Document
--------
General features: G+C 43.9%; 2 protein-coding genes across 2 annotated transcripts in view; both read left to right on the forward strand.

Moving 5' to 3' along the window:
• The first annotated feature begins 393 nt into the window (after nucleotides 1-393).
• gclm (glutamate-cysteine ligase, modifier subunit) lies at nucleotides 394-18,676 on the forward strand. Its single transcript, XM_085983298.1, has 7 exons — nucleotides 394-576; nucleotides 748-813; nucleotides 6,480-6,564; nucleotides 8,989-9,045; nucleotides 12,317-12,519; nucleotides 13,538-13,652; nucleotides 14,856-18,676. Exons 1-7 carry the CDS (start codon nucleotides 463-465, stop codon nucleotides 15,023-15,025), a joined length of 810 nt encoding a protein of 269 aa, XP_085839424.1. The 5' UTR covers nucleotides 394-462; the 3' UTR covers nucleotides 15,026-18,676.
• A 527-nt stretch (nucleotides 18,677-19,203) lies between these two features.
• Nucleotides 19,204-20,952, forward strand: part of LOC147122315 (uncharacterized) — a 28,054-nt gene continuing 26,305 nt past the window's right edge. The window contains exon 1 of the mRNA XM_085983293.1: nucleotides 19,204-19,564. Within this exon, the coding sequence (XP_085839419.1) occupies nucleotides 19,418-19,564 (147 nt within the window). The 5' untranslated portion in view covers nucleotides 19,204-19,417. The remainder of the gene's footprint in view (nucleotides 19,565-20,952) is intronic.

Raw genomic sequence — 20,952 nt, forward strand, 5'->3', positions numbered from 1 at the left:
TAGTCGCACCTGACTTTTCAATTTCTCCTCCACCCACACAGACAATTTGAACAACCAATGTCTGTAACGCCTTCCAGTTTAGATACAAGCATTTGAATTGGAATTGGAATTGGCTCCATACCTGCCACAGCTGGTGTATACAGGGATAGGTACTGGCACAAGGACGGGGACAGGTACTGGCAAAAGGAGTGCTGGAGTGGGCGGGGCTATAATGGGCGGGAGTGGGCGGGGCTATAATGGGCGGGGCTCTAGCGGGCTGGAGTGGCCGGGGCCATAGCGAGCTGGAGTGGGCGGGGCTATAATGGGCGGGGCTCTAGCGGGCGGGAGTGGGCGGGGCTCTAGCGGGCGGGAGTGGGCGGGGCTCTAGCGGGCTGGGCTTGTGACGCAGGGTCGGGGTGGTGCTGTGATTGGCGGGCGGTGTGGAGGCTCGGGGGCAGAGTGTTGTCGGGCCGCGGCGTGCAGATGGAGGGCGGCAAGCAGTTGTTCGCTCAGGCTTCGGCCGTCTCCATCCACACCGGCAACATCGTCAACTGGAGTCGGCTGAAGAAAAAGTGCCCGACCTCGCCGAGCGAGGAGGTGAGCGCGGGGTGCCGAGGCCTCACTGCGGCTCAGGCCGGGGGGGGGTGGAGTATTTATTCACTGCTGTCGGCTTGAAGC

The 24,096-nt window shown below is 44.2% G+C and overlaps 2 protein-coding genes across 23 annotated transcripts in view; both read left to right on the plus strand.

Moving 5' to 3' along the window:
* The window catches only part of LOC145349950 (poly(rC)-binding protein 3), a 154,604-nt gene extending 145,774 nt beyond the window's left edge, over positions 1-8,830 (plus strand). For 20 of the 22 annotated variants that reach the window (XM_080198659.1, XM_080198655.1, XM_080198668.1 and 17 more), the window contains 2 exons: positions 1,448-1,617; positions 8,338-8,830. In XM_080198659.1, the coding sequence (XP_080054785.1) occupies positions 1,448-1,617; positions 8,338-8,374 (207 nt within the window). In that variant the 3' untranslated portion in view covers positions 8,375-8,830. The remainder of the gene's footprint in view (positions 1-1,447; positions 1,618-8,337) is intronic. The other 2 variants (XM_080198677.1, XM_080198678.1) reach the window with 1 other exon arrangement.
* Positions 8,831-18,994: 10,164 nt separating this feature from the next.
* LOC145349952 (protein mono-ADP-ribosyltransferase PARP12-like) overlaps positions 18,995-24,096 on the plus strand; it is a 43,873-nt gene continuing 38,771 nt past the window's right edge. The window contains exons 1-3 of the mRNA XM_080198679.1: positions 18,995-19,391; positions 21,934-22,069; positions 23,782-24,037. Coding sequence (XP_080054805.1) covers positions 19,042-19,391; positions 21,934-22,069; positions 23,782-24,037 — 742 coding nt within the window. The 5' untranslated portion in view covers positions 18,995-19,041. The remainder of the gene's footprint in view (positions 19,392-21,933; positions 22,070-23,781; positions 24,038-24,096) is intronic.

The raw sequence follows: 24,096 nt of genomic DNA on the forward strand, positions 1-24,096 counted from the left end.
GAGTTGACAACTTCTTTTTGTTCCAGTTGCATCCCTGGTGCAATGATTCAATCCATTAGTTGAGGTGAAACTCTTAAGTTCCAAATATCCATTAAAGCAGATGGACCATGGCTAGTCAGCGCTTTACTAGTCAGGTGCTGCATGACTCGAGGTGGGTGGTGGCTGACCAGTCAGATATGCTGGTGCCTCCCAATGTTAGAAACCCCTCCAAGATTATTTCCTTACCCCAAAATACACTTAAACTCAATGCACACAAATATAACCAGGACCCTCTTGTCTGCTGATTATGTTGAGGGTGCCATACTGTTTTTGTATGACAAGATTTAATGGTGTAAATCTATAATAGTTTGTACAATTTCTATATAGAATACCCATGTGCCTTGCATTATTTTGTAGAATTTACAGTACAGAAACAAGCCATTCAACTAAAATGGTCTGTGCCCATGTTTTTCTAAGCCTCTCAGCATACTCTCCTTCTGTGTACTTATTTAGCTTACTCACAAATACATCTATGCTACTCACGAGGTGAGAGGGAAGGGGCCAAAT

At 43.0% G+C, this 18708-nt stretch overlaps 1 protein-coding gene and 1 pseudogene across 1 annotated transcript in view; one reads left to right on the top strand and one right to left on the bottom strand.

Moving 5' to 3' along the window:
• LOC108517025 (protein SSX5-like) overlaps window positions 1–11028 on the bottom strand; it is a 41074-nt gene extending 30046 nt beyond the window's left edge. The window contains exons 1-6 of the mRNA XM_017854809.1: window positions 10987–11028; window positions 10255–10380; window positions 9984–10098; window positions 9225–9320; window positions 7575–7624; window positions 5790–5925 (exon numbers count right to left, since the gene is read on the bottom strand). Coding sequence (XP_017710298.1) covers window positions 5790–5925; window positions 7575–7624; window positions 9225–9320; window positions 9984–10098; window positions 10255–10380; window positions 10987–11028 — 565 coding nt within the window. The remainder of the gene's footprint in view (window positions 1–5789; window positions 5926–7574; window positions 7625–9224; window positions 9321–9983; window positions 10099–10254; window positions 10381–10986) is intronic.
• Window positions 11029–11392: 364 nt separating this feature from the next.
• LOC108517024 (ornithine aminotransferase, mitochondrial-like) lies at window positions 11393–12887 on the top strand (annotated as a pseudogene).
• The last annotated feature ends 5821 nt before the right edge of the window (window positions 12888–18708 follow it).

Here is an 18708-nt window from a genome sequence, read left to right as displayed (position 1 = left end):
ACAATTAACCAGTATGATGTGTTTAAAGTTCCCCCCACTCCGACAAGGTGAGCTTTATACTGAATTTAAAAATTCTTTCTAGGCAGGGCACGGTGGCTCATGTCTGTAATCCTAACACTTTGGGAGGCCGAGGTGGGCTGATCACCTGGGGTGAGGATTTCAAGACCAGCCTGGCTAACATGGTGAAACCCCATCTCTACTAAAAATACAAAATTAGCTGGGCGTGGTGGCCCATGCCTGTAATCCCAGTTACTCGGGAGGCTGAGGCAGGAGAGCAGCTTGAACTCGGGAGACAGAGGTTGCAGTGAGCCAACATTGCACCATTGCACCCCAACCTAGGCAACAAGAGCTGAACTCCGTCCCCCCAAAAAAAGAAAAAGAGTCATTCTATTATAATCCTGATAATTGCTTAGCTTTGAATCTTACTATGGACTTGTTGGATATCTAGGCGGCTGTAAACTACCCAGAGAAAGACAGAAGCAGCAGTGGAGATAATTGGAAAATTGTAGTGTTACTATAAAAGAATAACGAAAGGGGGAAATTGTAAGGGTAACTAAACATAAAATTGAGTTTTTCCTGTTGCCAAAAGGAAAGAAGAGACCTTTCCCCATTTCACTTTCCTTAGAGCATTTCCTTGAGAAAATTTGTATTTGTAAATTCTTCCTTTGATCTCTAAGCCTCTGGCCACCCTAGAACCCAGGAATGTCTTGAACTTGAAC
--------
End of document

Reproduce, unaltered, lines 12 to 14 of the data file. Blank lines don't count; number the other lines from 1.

* Positions 8,831-18,994: 10,164 nt separating this feature from the next.
* LOC145349952 (protein mono-ADP-ribosyltransferase PARP12-like) overlaps positions 18,995-24,096 on the plus strand; it is a 43,873-nt gene continuing 38,771 nt past the window's right edge. The window contains exons 1-3 of the mRNA XM_080198679.1: positions 18,995-19,391; positions 21,934-22,069; positions 23,782-24,037. Coding sequence (XP_080054805.1) covers positions 19,042-19,391; positions 21,934-22,069; positions 23,782-24,037 — 742 coding nt within the window. The 5' untranslated portion in view covers positions 18,995-19,041. The remainder of the gene's footprint in view (positions 19,392-21,933; positions 22,070-23,781; positions 24,038-24,096) is intronic.

The raw sequence follows: 24,096 nt of genomic DNA on the forward strand, positions 1-24,096 counted from the left end.